We recently held our fifth annual Studer's Invitational Beer Olympics and it was a huge success. You can read more of my thoughts on how our Beer Olympics event is a lot more than just a day of drinking in this post.
This year we had so many participants signed up that we held our biggest event yet - ten teams of four people and we drank our way through five half kegs. Like in previous years, we start with registration & waiver signing and then a quick game of sloshball (kickball with beer).
Beer Olympic Planning Tip: We ask participants to pay a $30 fee which includes a tshirt, cost of beer, and a donation to a charity for that year. Spectators (non-players/refs) are asked to pay a $20 fee. After the event we then reimburse for the beer and tshirts and any proceeds left over get donated!
We got our ten teams together (using all of our favorite team names from the past four years) - including our reigning champion team: The Buccaneers.
Each year, we learn a little bit more about what works best for the flow of the day and how to keep the games moving along as smoothly as possible. This year, we decided to install 'quick challenges' following most events as opportunities for teams to earn a couple points to try to catch up if they didn't do well during a main event.
The only problem with this initially ambitious idea, was that our roster of participants included a significant amount of 'Rookies' and the thing about Rookie players is that they believe their 'beer muscles' are pretty big at the beginning of the day. Our Veteran players stand by and laugh to themselves while they watch the Rookies drinking in between events. As my husband said to me, "Do you see these Rookies? They just have no idea how much drinking we have to do today yet. They're finishing full glasses of beer between games!" Needless to say, we emptied one whole keg before we even finished our first event.
Beer Olympic Planning tip: Generally games will consist of players drinking a beer per game. Rookies will drink more at the beginning of the day and then slow down. The more quick challenges you have (chug off, keg stands, etc) also adds to the amount of beer. Generally for 8 teams of 4 players - three to four half kegs suffice. It is always a good idea though to have a sober driver or two available to make a keg run during intermission if needed.Our Olympics has always start the same way:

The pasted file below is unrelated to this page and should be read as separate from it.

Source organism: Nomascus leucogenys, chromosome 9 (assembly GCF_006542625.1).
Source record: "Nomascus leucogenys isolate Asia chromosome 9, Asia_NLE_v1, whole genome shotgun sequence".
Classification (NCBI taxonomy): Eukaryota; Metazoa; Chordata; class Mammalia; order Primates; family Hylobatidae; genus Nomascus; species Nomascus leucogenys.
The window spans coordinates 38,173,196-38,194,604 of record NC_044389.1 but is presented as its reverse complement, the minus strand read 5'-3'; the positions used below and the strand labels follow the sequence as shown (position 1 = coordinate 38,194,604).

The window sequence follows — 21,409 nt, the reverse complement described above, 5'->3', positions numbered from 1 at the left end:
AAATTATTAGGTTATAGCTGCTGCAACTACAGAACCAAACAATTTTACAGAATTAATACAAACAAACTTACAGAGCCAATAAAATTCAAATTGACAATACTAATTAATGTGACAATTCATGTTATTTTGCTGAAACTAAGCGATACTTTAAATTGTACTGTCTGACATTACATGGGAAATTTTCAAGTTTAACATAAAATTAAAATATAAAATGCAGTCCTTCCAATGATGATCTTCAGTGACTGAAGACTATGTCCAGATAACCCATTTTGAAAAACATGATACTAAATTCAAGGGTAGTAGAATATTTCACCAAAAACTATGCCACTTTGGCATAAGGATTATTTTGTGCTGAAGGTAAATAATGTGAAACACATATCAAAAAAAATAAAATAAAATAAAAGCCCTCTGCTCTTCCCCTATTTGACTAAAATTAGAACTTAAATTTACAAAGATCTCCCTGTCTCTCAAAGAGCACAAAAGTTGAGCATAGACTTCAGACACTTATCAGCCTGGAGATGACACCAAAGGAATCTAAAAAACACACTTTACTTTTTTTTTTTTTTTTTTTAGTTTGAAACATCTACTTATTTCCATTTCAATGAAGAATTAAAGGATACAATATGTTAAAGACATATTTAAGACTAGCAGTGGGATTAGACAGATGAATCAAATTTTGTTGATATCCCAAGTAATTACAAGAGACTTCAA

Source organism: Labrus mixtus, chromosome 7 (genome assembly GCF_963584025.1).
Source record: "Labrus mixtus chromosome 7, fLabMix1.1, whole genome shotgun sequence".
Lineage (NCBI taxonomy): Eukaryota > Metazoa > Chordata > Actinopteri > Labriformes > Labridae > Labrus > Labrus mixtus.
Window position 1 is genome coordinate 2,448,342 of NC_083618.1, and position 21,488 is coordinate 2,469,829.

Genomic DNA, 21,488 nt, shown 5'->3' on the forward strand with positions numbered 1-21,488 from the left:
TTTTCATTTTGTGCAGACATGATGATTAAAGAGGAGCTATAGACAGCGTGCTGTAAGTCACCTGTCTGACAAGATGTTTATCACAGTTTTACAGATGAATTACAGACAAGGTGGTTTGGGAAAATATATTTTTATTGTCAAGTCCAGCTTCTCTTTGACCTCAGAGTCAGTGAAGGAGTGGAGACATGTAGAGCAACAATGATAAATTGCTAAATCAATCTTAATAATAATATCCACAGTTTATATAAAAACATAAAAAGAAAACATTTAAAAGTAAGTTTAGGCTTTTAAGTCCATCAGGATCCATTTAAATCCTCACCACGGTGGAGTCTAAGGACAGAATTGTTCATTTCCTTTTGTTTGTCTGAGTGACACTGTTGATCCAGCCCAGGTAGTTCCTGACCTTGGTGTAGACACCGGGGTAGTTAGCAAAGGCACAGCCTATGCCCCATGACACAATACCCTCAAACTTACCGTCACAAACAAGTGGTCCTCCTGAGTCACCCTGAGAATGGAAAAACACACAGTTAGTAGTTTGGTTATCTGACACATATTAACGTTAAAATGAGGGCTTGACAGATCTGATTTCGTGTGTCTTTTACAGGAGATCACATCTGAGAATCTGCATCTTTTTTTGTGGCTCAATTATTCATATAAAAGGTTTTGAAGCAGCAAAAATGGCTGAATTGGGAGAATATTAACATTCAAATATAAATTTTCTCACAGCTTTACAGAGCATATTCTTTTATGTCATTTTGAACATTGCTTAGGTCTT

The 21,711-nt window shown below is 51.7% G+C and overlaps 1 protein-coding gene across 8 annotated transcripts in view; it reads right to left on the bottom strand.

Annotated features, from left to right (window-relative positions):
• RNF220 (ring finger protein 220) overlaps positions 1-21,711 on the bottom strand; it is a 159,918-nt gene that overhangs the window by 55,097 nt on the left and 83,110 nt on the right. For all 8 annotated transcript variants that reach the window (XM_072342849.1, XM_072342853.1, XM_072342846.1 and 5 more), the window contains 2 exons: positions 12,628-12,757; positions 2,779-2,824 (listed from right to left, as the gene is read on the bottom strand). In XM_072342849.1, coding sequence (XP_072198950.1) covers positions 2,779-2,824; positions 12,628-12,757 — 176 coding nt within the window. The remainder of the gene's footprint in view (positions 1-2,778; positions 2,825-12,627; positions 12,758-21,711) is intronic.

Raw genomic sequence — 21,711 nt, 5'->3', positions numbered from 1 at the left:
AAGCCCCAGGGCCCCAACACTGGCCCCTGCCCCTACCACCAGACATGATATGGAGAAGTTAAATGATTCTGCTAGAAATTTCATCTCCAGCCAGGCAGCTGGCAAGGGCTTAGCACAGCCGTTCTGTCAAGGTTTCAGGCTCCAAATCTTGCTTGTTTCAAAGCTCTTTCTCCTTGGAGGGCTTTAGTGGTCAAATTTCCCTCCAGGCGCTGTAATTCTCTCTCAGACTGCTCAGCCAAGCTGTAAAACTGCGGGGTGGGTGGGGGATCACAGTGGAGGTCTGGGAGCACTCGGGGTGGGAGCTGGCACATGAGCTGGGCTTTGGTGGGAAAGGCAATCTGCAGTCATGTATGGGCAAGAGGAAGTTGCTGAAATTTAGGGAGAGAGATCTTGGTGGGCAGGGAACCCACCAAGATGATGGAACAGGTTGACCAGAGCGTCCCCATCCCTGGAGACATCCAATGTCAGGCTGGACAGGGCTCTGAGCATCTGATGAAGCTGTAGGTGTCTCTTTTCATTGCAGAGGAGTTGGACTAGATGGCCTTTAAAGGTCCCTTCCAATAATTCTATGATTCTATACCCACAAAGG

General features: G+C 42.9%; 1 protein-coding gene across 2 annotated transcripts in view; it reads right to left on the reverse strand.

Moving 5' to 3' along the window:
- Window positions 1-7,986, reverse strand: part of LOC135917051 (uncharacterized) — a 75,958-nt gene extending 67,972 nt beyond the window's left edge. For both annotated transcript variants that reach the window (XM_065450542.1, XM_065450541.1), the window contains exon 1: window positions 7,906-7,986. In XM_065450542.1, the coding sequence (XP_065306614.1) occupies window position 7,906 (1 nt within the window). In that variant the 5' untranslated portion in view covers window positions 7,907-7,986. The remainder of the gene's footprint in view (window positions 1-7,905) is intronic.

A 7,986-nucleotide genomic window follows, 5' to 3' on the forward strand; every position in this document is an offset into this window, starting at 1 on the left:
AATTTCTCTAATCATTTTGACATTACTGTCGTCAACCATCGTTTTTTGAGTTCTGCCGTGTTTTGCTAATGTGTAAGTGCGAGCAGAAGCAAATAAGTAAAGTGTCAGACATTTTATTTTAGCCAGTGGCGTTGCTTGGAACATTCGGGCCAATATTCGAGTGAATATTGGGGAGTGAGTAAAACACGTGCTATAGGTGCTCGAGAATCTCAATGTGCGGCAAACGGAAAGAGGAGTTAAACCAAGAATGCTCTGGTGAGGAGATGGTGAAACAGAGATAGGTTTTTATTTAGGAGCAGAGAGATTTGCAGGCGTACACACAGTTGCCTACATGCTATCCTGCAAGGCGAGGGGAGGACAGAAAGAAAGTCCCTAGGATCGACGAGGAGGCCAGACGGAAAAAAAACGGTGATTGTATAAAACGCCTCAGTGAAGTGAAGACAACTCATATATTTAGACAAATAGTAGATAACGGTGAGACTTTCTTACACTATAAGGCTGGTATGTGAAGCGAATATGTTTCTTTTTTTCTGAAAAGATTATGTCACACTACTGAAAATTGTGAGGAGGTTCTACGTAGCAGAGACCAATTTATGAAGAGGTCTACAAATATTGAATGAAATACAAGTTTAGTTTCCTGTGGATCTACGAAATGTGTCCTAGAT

Main Event: Beer Pong tournament
Our quick challenges were optional events that as many players on a team could try to get a few extra points. So if all four players on the team successfully completed or won a quick challenge - they'd receive 8+ points (2 pts per player)
Quick Challenge: 7 second Upside-Down, Backwards Keg Stand (2pts)
Main Event: Dingbat Relay (similar to 'dizzy bat')
Beer Olympics Planning Tip: It is helpful to have several big pitchers available to keep participants cups filled and to fill cups for events throughout the day. Pitchers are also the main drinking vessel for one of the main events. We have 10 pitchers on hand at our Beer Olympics.[Skipped] Quick Challenge: Quarters (possible +3)
Beer Olympics Planning Tip: We had to skip a few events and quick challenges due to time and beer consumption. Hosting a successful Beer Olympics depends greatly on everyone's ability to be flexible. With so many teams and participants, our events and challenges were taking a lot more time than we had anticipated. We needed to drop some of our events in the interest of daylight and also to maintain our beer inventory.Main Event: Slippy Cup (flip cup with a slip&slide)
Beer Olympic Planning Tip: See the guy above holding the hose? That is one of our spectators/Refs that attend the day. It is very important to have non-participating people attend the Beer Olympics. We are lucky to have several - which help keep pitchers and cups full, watch for first teams finished, spray hoses during slippy cup, pump and hold tap systems for keg stands, run stopwatches, and swap out and load full kegs. It is impossible to be the host and do everything that needs to be done during the day. The refs & spectators are a huge reason for why our event works.
Quick Challenge: Chug-offs (+2 points to the winner)
Main Event: Canoe Races
Main Event: Anchorman